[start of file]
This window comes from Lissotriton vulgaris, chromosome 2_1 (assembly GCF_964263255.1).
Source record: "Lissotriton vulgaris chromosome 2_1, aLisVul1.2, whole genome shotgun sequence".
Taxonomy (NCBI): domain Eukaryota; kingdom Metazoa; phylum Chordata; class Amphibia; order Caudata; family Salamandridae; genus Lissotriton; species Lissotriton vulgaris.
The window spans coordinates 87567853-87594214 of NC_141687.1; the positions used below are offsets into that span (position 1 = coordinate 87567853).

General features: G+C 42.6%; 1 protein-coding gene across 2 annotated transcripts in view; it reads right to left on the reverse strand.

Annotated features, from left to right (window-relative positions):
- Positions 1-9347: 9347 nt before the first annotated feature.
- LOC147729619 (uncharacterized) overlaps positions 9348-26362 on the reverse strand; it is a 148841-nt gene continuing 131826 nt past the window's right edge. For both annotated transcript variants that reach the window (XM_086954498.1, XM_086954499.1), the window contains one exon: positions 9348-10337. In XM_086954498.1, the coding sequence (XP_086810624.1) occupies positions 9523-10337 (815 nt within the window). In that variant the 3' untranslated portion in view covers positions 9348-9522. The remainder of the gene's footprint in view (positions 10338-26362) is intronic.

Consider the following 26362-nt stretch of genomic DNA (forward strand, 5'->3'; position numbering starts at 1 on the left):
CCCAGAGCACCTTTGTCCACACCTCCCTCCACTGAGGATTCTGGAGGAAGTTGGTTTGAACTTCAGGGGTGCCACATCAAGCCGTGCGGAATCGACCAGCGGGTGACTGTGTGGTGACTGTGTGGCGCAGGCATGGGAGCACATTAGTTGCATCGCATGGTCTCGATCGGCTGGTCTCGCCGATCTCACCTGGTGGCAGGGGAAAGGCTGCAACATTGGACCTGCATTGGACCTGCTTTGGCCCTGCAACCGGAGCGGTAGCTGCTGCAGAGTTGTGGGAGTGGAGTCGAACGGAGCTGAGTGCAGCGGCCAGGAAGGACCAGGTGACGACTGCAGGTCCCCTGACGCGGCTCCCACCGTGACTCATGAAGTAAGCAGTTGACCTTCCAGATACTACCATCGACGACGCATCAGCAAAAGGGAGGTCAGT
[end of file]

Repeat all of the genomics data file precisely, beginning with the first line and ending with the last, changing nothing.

This window comes from Lissotriton vulgaris, chromosome 2_1 (assembly GCF_964263255.1).
Source record: "Lissotriton vulgaris chromosome 2_1, aLisVul1.2, whole genome shotgun sequence".
Taxonomy (NCBI): domain Eukaryota; kingdom Metazoa; phylum Chordata; class Amphibia; order Caudata; family Salamandridae; genus Lissotriton; species Lissotriton vulgaris.
The window spans coordinates 87567853-87594214 of NC_141687.1; the positions used below are offsets into that span (position 1 = coordinate 87567853).

General features: G+C 42.6%; 1 protein-coding gene across 2 annotated transcripts in view; it reads right to left on the reverse strand.

Annotated features, from left to right (window-relative positions):
- Positions 1-9347: 9347 nt before the first annotated feature.
- LOC147729619 (uncharacterized) overlaps positions 9348-26362 on the reverse strand; it is a 148841-nt gene continuing 131826 nt past the window's right edge. For both annotated transcript variants that reach the window (XM_086954498.1, XM_086954499.1), the window contains one exon: positions 9348-10337. In XM_086954498.1, the coding sequence (XP_086810624.1) occupies positions 9523-10337 (815 nt within the window). In that variant the 3' untranslated portion in view covers positions 9348-9522. The remainder of the gene's footprint in view (positions 10338-26362) is intronic.

Consider the following 26362-nt stretch of genomic DNA (forward strand, 5'->3'; position numbering starts at 1 on the left):
CCCAGAGCACCTTTGTCCACACCTCCCTCCACTGAGGATTCTGGAGGAAGTTGGTTTGAACTTCAGGGGTGCCACATCAAGCCGTGCGGAATCGACCAGCGGGTGACTGTGTGGTGACTGTGTGGCGCAGGCATGGGAGCACATTAGTTGCATCGCATGGTCTCGATCGGCTGGTCTCGCCGATCTCACCTGGTGGCAGGGGAAAGGCTGCAACATTGGACCTGCATTGGACCTGCTTTGGCCCTGCAACCGGAGCGGTAGCTGCTGCAGAGTTGTGGGAGTGGAGTCGAACGGAGCTGAGTGCAGCGGCCAGGAAGGACCAGGTGACGACTGCAGGTCCCCTGACGCGGCTCCCACCGTGACTCATGAAGTAAGCAGTTGACCTTCCAGATACTACCATCGACGACGCATCAGCAAAAGGGAGGTCAGT